You can contest a will if you feel you have been inadequately provided for or left out altogether.
There are plenty of reasons why you may feel that you have not been adequately provided for in a will. The law allows certain eligible people who feel they haven’t been fairly provided for to make a claim and contest a will.
You can contest a will within 12 months of a person’s death.
Who can contest a will?
A spouse, de facto partner, ex-spouse, children or dependants and anyone who had a close personal relationship with the deceased can contest the will.
Grounds for contesting a will:
If the will doesn’t include you
For example, if you are not a beneficiary of the will while your siblings are. You can contest the will on the basis that you haven’t received a fair share.
For example, if you receive a smaller share than your siblings, for no apparent reason, you may be entitled to contest the will because you haven’t received a fair share.
Dependant of the deceased
If you are a dependant of the deceased but have not been provided for in the will, you can make a claim.
Under the Family Provision chapter of the Succession Act, there must be adequate provision for the needs of all dependants. The Act allows the Court to change the division of the estate if the will does not make adequate provision for all eligible beneficiaries.
A valid will must be in writing and be properly executed and witnessed.
If the will does not comply with all the formal requirements, then it may be declared invalid. It must be witnessed by two people who do not benefit from the division of the will. It must nominate an executor. Finally, the will must not have been created with any undue influence.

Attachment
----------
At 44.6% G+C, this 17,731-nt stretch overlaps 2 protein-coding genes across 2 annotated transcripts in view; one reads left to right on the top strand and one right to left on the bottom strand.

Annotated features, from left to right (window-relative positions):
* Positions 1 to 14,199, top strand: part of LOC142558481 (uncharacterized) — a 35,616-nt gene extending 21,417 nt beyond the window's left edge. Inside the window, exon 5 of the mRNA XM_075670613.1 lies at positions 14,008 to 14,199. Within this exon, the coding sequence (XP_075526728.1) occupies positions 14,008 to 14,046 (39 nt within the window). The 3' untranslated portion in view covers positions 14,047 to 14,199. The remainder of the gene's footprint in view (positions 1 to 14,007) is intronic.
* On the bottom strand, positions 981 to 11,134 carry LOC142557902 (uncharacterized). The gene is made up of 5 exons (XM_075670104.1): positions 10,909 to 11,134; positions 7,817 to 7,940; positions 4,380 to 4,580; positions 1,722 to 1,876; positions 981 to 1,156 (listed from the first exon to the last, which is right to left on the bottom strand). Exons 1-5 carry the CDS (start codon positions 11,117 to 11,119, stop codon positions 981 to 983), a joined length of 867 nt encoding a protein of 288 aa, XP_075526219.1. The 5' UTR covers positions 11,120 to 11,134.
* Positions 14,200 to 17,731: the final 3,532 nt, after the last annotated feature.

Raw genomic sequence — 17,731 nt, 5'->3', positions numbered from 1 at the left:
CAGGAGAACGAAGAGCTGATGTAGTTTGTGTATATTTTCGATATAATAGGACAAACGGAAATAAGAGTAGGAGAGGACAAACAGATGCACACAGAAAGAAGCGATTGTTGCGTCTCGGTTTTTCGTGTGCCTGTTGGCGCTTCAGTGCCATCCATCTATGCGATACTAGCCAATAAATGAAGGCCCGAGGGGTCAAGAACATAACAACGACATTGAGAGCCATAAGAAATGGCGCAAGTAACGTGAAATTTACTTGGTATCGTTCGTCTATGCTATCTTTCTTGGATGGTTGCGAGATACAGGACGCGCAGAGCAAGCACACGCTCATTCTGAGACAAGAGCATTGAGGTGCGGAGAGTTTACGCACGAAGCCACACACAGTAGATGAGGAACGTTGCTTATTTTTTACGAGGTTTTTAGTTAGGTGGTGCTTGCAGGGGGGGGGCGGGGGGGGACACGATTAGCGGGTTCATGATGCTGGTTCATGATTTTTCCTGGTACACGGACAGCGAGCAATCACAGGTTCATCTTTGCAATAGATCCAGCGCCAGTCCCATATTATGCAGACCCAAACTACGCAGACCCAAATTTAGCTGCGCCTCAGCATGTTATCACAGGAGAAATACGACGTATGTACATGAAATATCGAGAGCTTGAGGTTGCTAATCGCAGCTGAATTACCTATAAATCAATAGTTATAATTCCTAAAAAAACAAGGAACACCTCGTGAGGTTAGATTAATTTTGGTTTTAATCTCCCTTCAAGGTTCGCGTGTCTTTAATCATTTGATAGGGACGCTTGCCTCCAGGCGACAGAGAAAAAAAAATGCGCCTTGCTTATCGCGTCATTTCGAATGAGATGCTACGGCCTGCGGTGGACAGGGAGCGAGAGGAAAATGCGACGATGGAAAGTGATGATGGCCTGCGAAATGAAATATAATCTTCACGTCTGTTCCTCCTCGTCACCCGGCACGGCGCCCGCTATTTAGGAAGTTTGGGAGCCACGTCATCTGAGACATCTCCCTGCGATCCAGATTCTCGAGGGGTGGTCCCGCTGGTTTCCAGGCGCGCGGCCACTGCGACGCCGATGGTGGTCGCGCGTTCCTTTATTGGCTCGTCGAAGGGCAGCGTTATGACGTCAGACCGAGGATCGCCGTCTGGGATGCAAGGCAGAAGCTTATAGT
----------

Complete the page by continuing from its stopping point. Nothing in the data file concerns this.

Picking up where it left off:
The testator is the person who makes the will. When a new will is created, the testator must have sufficient mental capacity or comprehension at the time. They must know and understand what they are signing. This can be called into question if the testator was elderly or unwell at the time of making the will.
If a will was created with the help of someone who stands to benefit from it, this can be considered undue influence. It has to be proven that the person deceived, intimidated or threated the person making the will.
Similar to undue influence, a will created under duress usually involves harassment or threats, damage to property or refusal to perform an act in order to coerce the testator to make a will a certain way. For example, a child may refuse to allow their parent to have contact with their grandchildren if they are not gifted a certain item in the will.
As with undue influence, a will made under duress can be declared invalid by the Court.
What happens if the deceased did not leave a will?
The Succession Act includes ‘rules of intestacy’ which are used to decide how an estate should be distributed if there is no will. The majority of the estate is usually allocated to the deceased’s spouse. This means others who were dependant on the deceased often don’t receive a fair share or are left out altogether.
What happens if a will is declared invalid?
If the current will is declared invalid by the Court, then an earlier will made by that person will be held as the deceased’s last will. If the deceased had no other will then they die “intestate” and their estate will be distributed under the ‘rules of intestacy’.
Where can I get more information?
If you feel that you have not been adequately provided for in a will, contact us. We can advise you whether you are an eligible person and whether you will be entitled to make a claim. There are strict time limits and a claim needs to be made within 12 months of a person’s death.